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I remember:

You blaming me for your hips being uneven, ha ha, because you had to carry me around when we lived in New Jersey when Dad was a Chaplain in the Army from 1943-1946.

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You telling me that, after the war, we shared a bed in West Sayville and, thanks to me, another ha ha, you would often wake up to find the sheets cold and wet.

You standing by your bedroom mirror in Lafayette getting ready for a date. You wore a red cashmere sweater with a red and gray wool tweed skirt that Mother sewed for you. You were brushing your almost shoulder-length blonde hair and, as a grade-schooler, I thought you were beautiful.

You sitting on the couch in our Cutlerville living room, when I was in junior high, wearing your nursing student uniform—a blue pin-striped dress, covered with a starched white apron, and your white cap with its black velvet stripe and your white hose and shoes. I didn’t know then that I’d wear the same a few years later.

Never living in the same state, but you, as my oldest sister of three, always being my nurse mentor and friend.

Our families camping together at Goshorn Lake in Saugatuck and you and me lying on floats laughing about life and dreams over the gentle waves.

Getting a fat packet in the mail when I was going back to school for my bachelor’s degree, packed with your lecture materials on the Nursing Process and Orem’s Self Care Deficit Theory, foreign to me at the time, and topics I would later teach in my own lectures.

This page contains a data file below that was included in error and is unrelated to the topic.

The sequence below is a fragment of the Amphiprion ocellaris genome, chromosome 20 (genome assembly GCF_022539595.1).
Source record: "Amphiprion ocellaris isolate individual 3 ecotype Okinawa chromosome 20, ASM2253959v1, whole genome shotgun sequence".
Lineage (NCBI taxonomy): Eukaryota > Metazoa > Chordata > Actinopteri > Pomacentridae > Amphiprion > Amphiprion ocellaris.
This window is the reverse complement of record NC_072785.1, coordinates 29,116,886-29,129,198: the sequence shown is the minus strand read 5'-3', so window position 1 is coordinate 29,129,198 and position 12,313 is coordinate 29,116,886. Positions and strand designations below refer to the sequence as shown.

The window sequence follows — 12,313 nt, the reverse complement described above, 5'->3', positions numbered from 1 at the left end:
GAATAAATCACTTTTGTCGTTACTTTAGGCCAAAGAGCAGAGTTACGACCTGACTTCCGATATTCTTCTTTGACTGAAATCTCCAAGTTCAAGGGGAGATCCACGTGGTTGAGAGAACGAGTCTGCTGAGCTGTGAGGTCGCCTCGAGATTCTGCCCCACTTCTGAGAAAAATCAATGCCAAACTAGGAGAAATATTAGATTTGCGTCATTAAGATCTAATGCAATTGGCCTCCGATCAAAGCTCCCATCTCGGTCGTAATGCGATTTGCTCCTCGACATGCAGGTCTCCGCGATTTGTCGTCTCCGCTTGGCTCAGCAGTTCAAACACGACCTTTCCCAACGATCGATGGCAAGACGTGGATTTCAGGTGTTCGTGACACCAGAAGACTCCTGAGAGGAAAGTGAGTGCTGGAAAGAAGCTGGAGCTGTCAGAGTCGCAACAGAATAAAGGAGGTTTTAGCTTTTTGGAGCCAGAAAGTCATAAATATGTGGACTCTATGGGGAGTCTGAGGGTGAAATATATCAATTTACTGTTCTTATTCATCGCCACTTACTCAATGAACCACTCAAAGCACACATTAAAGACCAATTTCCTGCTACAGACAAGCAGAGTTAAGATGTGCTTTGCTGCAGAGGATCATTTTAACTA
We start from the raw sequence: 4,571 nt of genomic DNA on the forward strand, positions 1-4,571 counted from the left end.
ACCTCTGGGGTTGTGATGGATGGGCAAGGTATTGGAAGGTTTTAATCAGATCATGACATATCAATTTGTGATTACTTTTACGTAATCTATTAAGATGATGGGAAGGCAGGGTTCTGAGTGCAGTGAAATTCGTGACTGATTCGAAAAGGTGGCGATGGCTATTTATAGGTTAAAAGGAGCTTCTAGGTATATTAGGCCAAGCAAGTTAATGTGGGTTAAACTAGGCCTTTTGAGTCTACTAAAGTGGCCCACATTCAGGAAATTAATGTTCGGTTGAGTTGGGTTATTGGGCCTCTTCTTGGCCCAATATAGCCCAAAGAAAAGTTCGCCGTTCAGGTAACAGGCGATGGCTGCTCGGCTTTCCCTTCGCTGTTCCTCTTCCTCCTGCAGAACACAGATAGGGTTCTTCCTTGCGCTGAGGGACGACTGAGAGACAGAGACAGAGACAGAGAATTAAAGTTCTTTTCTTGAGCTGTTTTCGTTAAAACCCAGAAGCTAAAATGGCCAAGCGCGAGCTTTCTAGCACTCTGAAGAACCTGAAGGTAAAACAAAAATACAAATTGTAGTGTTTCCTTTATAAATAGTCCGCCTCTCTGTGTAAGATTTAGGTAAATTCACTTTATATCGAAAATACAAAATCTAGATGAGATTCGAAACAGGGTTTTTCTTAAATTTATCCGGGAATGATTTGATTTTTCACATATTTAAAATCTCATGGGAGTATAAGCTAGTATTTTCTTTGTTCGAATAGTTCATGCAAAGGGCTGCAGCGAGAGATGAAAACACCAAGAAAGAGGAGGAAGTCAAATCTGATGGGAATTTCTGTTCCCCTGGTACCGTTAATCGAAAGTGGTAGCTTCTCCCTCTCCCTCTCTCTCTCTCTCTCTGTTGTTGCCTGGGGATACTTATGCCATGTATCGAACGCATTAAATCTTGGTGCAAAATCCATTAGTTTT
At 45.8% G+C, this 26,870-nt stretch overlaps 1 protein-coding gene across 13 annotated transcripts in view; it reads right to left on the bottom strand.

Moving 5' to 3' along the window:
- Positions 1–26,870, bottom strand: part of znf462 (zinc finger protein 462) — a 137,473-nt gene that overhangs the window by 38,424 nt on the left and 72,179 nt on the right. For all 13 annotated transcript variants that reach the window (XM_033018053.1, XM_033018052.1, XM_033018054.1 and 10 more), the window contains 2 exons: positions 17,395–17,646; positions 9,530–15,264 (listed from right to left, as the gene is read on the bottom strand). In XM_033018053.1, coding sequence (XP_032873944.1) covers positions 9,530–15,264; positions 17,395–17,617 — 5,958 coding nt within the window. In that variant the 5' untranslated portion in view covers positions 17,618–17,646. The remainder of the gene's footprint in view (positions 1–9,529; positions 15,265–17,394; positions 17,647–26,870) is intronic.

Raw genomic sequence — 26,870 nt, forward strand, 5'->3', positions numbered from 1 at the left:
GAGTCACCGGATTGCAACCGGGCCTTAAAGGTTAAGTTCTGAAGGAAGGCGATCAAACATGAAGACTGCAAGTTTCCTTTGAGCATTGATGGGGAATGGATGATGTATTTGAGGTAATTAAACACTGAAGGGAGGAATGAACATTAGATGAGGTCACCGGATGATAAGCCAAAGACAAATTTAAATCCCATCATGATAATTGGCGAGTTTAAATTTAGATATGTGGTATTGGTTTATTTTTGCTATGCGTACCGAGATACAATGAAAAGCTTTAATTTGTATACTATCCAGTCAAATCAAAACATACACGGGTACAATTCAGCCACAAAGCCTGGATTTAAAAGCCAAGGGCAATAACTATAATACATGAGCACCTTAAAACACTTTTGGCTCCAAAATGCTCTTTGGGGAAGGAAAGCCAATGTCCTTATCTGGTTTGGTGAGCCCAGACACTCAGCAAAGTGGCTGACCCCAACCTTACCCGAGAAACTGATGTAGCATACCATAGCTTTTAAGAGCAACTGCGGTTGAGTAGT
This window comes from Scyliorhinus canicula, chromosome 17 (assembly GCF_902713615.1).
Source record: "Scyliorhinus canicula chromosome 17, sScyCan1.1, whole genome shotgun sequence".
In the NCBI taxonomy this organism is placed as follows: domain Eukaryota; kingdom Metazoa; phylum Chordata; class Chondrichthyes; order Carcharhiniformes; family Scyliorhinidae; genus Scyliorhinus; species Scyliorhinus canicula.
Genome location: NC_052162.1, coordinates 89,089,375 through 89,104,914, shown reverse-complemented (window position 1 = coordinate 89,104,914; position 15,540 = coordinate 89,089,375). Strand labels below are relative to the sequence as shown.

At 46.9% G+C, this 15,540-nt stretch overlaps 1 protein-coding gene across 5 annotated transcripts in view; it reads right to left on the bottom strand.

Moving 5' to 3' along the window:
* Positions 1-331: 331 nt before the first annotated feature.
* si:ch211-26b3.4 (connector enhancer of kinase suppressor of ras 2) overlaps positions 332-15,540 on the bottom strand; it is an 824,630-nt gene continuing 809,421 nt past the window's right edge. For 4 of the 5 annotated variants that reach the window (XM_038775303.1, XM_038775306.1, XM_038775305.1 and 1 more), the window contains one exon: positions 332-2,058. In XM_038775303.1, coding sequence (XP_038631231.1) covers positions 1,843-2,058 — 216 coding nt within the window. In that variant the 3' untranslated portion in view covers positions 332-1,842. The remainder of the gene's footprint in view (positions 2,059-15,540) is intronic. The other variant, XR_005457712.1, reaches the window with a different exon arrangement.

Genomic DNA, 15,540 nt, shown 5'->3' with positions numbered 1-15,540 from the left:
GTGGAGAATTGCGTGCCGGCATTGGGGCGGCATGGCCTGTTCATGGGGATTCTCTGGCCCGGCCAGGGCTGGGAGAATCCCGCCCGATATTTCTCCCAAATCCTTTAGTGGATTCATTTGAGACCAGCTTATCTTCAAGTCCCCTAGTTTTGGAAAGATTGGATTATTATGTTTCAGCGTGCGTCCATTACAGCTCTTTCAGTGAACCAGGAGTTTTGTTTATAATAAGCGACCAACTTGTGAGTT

Our annual Thanksgiving visits at our brother’s home in Michigan where we would camp out in a corner and catch up in person.

Your advice to get a PhD in nursing rather than another field because that would be the trend since they were now available and were not when you got your PhD in educational psychology.

Driving with you for five days from Chicago to Seattle where you’d taken a dean’s position in nursing and our conversations about the administrative role, our afternoon stops for ice cream, and you quizzing me with vocabulary cards to take the GRE (graduate record exam) in preparation for my doctoral program. The word “ubiquitous” entered my vocabulary forever.

Our hour-long phone chats on Saturday mornings at eight about all things nursing and teaching—curriculum, lecturing, the faculty role in the classroom and in the clinical, and our mutual love for students.

You eager to collaborate with me on analyzing some of my doctoral research findings and presenting them with me at conferences. Your sage counsel as we met your colleagues and mine over lunches and in hotel corridors in Detroit and along the River Walk in San Antonio.

Graduating from the Blodgett Memorial Hospital School of Nursing - Kay in 1955, me in 1962

Graduating from the Blodgett Memorial Hospital School of Nursing – Kay in 1955, me in 1962

Opening your email on my phone while sitting at the counter at Lou Mitchell’s in Chicago, having ordered my scrambled eggs, and reading your news about being diagnosed with cancer. The waitress walking by, suddenly stopping, asking, “Is something wrong? Your face is white.” Me, gesturing at my phone, answering, “My sister has cancer.” Her bringing me a dish of ice cream, saying, “Everyone needs ice cream when they’re sad.”

Sitting with you in your family room just weeks before your death, you wearing sweats and a knitted cap on your head, snowed from radiation, mumbling, “I’m going to beat this, Lois.”

Lastly, you being my receptive, affirming listener, someone who could talk my nurse talk and be the bright, intelligent trailblazer and role model for my career.

***

My thank you goes to Amy Nagelkirk, a former nursing student of mine, for encouraging me to write this tribute to my nurse sister Kay during this Nurses Week of 2014. Nurses Week concluded on May 12, the birth date of Florence Nightingale (1820-1910).

 

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